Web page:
As I was building my Blue LED Radio Faceplate mod, I needed to find something to do with one of the old LEDs that comes all the way out to the faceplate near the volume control knob. I decided to turn it into a red blinking LED “theft deterrent device.” Whether it actually deters theft or not is a whole separate issue and I honestly don’t care. I just think it looks cool.
I first jumped to thinking of dropping in a 555 timer with a customizable duty cycle and all that. In the end, I ended up at Radio Shack buying a single integrated blinking LED (part number 276-036.) It’s not as flexible, but it’s definitely the lowest power solution. Since this will only be blinking when the ignition is off, power consumption is very important. I finally settled on using a 680 ohm resistor in series with the LED, which results in only a 10mA draw on the battery. Here you can find a website to help you calculate the resistor value.
Normally, you can determine the polarity of an LED by finding the longer lead. That’s the positive one. However, a lot of my LEDs have the leads trimmed, so when I determine the polarity of an LED, I tend to look inside at the junction. The junction on these blinking LEDs appears reversed than normal LEDs, so pay attention to the lead length.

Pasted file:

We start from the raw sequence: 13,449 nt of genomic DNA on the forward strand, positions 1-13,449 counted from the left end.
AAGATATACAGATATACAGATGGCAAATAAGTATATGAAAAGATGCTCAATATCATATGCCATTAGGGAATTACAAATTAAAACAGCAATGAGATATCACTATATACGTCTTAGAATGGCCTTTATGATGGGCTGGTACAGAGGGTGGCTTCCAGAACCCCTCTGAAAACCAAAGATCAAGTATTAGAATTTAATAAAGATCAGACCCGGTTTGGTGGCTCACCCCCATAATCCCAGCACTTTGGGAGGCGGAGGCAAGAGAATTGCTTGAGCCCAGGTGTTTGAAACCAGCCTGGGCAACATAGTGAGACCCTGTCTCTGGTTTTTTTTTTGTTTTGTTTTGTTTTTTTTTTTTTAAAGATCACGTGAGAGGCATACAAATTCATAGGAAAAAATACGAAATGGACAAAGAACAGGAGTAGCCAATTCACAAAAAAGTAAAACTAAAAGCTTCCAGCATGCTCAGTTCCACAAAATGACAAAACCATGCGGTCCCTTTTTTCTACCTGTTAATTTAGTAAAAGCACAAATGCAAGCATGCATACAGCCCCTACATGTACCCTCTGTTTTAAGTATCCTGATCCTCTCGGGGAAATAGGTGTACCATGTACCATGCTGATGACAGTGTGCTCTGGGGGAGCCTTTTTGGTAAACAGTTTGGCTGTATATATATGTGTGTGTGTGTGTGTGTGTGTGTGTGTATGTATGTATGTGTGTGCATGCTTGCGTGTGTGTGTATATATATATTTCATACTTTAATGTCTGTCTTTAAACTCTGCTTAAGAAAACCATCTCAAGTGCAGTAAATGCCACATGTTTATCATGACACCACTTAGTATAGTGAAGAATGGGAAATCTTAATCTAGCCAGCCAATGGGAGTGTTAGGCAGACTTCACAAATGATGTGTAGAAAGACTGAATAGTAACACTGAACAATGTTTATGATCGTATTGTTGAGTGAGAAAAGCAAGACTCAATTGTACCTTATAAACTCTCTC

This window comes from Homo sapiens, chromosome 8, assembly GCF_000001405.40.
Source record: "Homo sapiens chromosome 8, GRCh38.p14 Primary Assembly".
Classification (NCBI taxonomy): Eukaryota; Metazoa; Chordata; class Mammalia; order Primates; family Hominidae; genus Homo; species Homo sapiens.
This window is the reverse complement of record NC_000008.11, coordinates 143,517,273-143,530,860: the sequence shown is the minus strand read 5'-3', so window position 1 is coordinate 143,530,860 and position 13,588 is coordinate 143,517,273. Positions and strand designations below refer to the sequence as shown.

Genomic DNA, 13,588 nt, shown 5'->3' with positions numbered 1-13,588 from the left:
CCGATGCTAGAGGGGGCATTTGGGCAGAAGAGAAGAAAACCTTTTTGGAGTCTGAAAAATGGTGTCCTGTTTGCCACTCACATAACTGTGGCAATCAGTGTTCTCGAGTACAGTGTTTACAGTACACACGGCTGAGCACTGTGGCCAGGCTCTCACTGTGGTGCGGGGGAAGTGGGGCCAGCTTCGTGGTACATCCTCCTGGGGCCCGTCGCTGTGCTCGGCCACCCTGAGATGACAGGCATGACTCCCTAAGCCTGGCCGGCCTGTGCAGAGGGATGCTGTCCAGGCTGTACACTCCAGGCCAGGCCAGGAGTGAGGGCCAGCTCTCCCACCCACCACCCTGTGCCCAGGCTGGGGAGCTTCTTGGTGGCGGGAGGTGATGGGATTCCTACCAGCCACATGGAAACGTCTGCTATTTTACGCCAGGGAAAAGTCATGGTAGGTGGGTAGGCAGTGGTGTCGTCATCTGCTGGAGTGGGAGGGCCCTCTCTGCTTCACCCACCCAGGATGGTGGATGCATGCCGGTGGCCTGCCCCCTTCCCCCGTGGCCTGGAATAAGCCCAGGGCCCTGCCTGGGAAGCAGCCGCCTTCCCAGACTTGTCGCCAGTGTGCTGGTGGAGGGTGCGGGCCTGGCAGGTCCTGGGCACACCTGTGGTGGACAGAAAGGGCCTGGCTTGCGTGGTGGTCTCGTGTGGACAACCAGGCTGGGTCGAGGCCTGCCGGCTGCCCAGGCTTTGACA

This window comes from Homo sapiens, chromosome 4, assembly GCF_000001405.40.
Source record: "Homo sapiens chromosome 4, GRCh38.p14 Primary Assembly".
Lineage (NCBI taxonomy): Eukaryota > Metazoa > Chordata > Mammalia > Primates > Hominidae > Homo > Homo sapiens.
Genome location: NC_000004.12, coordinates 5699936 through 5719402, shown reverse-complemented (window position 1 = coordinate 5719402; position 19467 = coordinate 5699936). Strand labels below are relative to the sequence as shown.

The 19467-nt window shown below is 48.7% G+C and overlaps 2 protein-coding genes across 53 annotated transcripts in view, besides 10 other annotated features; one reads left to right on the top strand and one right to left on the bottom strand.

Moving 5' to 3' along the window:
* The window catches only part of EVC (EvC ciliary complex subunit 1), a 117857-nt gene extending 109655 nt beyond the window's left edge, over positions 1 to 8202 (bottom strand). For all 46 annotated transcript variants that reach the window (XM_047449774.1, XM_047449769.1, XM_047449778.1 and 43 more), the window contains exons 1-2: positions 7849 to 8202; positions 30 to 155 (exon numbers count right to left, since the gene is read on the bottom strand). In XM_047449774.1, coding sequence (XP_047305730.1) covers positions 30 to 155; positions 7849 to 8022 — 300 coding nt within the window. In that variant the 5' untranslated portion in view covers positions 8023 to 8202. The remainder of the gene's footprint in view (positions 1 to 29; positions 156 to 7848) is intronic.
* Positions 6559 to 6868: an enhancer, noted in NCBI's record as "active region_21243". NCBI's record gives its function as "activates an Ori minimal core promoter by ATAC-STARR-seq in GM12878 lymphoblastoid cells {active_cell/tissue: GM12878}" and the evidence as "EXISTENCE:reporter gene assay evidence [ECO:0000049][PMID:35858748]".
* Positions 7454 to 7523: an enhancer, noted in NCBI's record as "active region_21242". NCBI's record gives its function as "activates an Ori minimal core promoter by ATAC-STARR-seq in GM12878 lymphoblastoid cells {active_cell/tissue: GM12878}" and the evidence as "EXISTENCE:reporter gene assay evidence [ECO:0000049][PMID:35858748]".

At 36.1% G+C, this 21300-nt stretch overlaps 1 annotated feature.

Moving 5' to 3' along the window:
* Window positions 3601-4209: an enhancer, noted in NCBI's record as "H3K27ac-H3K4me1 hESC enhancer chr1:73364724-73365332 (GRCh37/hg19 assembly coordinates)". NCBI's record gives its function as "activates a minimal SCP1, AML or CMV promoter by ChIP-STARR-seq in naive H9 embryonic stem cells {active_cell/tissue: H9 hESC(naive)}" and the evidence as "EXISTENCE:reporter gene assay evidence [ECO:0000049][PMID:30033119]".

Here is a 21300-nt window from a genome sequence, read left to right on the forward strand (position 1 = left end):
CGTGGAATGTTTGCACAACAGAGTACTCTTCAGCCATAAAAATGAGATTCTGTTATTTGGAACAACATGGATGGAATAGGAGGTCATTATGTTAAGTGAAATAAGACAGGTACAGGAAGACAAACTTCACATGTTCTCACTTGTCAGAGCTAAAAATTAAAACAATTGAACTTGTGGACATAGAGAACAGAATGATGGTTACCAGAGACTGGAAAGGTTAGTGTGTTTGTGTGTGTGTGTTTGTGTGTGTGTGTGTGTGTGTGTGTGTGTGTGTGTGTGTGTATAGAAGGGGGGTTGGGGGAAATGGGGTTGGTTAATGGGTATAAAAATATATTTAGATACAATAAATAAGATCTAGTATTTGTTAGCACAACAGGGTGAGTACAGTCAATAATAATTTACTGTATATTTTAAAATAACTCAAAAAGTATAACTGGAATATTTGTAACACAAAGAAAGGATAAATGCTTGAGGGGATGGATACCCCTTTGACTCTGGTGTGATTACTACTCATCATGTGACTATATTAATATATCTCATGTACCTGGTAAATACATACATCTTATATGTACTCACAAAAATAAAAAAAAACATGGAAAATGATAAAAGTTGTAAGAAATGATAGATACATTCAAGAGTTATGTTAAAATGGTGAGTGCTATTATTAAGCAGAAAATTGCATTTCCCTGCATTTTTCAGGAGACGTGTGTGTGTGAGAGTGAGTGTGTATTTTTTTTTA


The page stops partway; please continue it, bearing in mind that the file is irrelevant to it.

Also with the blinking LED, the resistor used to control the current does not appear to affect the blink rate. So, you’re pretty much stuck with whatever blink rate the LED is made for. In this case it was fine. The one I have is about 0.5 – 1Hz.
The second component to this is a normally closed (NC) relay (Radio Shack part number 275-241.) The concept is to allow power flow from the battery to the LED when ignition is off. When ignition is powered on, it energizes the relay coil and opens the circuit, turning the LED off. The NC qualification is very important because if you are energizing the coil of the relay with ignition off, you’re consuming an extra 38 mA of power when the vehicle is not running.
The picture below shows the relay taped to the inside of the radio. As you can see, the leads are leads are soldered directly to the connector. The other picture is where the LED comes out to the faceplate. I didn’t snap the picture when it was on, but you get the idea.
So, this was a really fun and very simple project, but I’m guessing it won’t be much of a deterrent. Enjoy!